I’ve been on a music kick this week and wonder if it’s related to the hints of authentic emotion I’m feeling now that the medication taper is taking effect. I am particularly sensitive to Prozac, which is the medication we are working on reducing first. In my experience, Prozac kicks in fast, but seems to take forever to leave my system. After months of numbness, it’s disconcerting to feel like the world is suddenly uncomfortably loud, as if I went to sleep with the dial at three and woke up with it turned up to seven (but it goes to 11!). There’s so much more to process with a wider range of emotional responses at my disposal. People want to understand and sympathize, but it’s tough to explain how ambient feelings overwhelm me right now. I think that’s why I keep returning to music, because there are songwriters who know of what I speak and have given voice to it in a way that communicates all I want to say, but don’t quite know how.
Over the years, Dave Matthews has spoken publicly about his own experience with suicidal thoughts and feelings of detachment and isolation. He is breathtakingly candid. In 2002, he wrote a song called Grey Street and recorded it with his band for the album Busted Stuff. Partly inspired by the poet Anne Sexton and her prolonged struggles with mental health, Grey Street contains the best description of depression I’ve ever heard.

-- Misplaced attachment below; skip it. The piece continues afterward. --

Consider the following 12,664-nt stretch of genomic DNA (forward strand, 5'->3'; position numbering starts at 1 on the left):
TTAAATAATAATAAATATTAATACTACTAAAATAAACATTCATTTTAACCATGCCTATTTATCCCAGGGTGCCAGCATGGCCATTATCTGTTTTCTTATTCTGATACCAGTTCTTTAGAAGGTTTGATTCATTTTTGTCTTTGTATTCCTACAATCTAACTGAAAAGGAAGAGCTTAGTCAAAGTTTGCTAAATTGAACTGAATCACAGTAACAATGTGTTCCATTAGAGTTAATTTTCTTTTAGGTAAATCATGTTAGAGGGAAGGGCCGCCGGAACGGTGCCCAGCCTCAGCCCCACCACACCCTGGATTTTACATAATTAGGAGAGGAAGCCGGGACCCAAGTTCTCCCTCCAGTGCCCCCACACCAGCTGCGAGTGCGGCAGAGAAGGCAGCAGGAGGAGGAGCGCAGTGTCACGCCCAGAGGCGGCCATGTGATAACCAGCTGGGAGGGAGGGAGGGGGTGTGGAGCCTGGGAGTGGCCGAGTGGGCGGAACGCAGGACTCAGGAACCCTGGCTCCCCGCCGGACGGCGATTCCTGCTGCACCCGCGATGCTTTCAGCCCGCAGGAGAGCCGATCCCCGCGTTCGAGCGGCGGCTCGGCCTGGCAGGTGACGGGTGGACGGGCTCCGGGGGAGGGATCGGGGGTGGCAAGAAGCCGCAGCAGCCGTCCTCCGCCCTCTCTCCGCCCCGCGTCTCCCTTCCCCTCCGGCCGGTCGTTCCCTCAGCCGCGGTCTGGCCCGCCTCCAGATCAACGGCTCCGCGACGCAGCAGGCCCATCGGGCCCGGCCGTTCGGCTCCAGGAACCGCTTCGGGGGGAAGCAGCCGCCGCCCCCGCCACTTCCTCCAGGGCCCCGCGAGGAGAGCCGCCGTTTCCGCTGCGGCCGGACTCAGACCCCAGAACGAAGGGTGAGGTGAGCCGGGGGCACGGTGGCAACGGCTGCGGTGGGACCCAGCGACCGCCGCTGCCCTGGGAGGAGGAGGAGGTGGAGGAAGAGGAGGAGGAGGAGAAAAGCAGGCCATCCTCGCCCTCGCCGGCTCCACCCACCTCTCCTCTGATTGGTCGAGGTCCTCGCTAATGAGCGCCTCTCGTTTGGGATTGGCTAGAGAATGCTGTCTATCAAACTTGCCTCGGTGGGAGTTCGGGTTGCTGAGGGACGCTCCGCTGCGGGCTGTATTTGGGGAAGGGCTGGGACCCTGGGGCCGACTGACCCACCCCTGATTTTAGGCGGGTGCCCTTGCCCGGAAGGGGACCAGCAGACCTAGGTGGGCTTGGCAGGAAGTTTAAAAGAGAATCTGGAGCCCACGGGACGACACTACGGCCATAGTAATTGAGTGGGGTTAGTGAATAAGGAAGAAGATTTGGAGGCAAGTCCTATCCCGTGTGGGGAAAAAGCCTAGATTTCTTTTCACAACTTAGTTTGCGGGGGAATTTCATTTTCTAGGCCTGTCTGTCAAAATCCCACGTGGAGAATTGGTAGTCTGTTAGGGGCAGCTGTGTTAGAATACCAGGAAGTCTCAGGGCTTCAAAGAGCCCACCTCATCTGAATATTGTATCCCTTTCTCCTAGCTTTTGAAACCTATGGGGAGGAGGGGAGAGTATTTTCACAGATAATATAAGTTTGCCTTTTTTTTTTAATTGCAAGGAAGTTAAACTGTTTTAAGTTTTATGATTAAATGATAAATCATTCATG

Oh look at how she listens
She says nothing of what she thinks
She just goes stumbling through her memories
Staring out on to Grey Street.
She thinks, “Hey, how did I come to this?
I dream myself a thousand times around the world,
But I can’t get out of this place”
Now there’s an emptiness inside her
And she’d do anything to fill it in
But all the colors mix together
It’s that sense of a monochromatic, monotone world that Dave Matthews captures so well.
Now, though, I feel like a hatchling poking the first hole in the shell. What for so long seemed impenetrable is beginning to crack. I’m starting to see in color again.
Want to listen? Click here.